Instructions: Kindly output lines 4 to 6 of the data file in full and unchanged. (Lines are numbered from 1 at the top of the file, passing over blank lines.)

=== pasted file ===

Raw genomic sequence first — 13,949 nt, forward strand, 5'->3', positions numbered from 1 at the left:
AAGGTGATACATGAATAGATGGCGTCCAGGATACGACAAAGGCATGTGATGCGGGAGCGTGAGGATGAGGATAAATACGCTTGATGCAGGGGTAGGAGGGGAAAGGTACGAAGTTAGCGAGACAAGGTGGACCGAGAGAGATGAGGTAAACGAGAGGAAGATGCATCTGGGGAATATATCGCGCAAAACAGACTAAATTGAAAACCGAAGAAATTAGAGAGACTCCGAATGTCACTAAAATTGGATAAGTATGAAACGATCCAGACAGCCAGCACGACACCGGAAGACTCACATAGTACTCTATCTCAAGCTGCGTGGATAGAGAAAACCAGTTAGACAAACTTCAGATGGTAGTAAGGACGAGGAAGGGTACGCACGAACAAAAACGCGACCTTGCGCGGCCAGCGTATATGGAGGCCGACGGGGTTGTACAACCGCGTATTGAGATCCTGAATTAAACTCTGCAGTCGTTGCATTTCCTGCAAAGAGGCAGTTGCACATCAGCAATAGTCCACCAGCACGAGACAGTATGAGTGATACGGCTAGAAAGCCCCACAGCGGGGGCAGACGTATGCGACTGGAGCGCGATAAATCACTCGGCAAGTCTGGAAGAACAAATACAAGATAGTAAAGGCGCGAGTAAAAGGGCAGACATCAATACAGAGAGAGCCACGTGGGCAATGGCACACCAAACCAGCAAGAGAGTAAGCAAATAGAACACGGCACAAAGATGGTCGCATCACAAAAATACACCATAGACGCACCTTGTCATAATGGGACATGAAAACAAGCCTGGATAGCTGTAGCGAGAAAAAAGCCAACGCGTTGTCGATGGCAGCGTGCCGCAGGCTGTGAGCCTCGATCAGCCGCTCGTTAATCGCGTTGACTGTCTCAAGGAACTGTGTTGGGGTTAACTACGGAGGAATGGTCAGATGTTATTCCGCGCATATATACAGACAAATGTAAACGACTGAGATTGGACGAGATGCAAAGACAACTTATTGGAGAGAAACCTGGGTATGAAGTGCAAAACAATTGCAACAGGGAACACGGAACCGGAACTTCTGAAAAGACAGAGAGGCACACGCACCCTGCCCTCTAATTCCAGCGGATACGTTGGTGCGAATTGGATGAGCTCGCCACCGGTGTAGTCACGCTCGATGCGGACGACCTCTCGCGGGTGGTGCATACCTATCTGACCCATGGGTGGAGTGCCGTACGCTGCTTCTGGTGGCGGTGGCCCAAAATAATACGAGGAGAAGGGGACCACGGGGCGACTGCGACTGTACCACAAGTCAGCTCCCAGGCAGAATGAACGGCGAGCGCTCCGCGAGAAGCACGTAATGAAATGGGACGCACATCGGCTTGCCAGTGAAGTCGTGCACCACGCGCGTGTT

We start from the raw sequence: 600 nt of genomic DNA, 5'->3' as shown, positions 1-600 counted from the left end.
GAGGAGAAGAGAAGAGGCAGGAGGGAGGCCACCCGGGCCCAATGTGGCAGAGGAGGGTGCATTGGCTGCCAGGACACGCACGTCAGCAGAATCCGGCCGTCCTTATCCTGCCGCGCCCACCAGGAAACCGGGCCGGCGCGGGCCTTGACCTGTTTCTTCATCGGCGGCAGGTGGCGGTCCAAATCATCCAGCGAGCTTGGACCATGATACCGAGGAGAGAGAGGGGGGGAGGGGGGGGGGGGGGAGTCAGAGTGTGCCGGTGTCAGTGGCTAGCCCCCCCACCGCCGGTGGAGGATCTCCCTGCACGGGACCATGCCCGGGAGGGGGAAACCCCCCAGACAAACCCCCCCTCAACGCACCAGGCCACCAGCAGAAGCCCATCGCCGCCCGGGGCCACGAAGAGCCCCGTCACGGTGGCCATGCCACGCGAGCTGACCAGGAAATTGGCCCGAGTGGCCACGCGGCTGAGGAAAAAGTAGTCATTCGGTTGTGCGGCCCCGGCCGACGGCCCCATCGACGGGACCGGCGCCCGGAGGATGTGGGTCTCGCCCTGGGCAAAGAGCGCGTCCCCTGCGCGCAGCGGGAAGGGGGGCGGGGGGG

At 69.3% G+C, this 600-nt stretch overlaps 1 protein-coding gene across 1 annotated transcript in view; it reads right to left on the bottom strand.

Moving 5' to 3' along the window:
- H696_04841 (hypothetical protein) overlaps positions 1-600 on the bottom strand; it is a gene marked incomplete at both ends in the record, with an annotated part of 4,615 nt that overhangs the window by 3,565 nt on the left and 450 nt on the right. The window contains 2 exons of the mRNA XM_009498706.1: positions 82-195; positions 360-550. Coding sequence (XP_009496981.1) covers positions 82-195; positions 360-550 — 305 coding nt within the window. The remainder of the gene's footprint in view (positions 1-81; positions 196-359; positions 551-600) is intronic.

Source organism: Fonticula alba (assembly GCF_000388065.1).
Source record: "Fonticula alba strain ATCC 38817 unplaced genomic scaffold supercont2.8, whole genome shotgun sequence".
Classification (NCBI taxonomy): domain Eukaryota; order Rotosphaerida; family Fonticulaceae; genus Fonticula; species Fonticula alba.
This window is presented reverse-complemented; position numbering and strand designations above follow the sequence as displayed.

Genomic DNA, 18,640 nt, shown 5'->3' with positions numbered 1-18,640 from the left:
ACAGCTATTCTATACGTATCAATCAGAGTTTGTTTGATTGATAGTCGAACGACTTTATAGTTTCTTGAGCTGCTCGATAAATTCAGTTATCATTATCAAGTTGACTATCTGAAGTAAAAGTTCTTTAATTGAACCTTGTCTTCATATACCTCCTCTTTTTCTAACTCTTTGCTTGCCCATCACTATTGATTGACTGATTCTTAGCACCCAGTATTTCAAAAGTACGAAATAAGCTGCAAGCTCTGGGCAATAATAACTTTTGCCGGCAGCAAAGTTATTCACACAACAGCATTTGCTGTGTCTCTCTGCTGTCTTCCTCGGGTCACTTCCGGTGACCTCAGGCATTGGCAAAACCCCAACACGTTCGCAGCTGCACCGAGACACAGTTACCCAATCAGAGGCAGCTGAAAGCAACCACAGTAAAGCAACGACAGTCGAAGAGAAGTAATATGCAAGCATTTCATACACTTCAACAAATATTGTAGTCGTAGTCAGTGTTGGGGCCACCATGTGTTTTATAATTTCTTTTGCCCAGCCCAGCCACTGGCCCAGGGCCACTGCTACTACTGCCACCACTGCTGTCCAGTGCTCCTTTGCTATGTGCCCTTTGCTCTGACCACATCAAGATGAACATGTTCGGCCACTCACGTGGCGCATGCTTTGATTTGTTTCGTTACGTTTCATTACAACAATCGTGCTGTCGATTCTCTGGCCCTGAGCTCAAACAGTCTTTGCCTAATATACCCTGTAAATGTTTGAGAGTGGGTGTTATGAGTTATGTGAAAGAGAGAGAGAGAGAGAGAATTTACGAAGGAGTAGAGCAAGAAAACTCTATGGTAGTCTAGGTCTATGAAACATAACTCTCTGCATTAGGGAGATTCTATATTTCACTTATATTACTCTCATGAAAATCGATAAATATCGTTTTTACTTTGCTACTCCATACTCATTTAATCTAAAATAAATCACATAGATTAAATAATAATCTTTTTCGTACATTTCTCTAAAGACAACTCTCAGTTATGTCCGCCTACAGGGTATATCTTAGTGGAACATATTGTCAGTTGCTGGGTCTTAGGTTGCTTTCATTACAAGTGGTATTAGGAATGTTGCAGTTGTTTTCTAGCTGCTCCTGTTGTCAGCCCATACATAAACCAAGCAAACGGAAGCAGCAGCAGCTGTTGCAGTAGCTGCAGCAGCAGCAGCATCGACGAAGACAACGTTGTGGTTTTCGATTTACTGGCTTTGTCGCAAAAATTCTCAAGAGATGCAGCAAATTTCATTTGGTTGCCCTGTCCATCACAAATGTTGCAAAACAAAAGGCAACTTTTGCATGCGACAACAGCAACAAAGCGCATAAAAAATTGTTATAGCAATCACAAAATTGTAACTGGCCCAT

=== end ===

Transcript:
GAGGAGAAGAGAAGAGGCAGGAGGGAGGCCACCCGGGCCCAATGTGGCAGAGGAGGGTGCATTGGCTGCCAGGACACGCACGTCAGCAGAATCCGGCCGTCCTTATCCTGCCGCGCCCACCAGGAAACCGGGCCGGCGCGGGCCTTGACCTGTTTCTTCATCGGCGGCAGGTGGCGGTCCAAATCATCCAGCGAGCTTGGACCATGATACCGAGGAGAGAGAGGGGGGGAGGGGGGGGGGGGGGAGTCAGAGTGTGCCGGTGTCAGTGGCTAGCCCCCCCACCGCCGGTGGAGGATCTCCCTGCACGGGACCATGCCCGGGAGGGGGAAACCCCCCAGACAAACCCCCCCTCAACGCACCAGGCCACCAGCAGAAGCCCATCGCCGCCCGGGGCCACGAAGAGCCCCGTCACGGTGGCCATGCCACGCGAGCTGACCAGGAAATTGGCCCGAGTGGCCACGCGGCTGAGGAAAAAGTAGTCATTCGGTTGTGCGGCCCCGGCCGACGGCCCCATCGACGGGACCGGCGCCCGGAGGATGTGGGTCTCGCCCTGGGCAAAGAGCGCGTCCCCTGCGCGCAGCGGGAAGGGGGGCGGGGGGG

At 69.3% G+C, this 600-nt stretch overlaps 1 protein-coding gene across 1 annotated transcript in view; it reads right to left on the bottom strand.

Moving 5' to 3' along the window: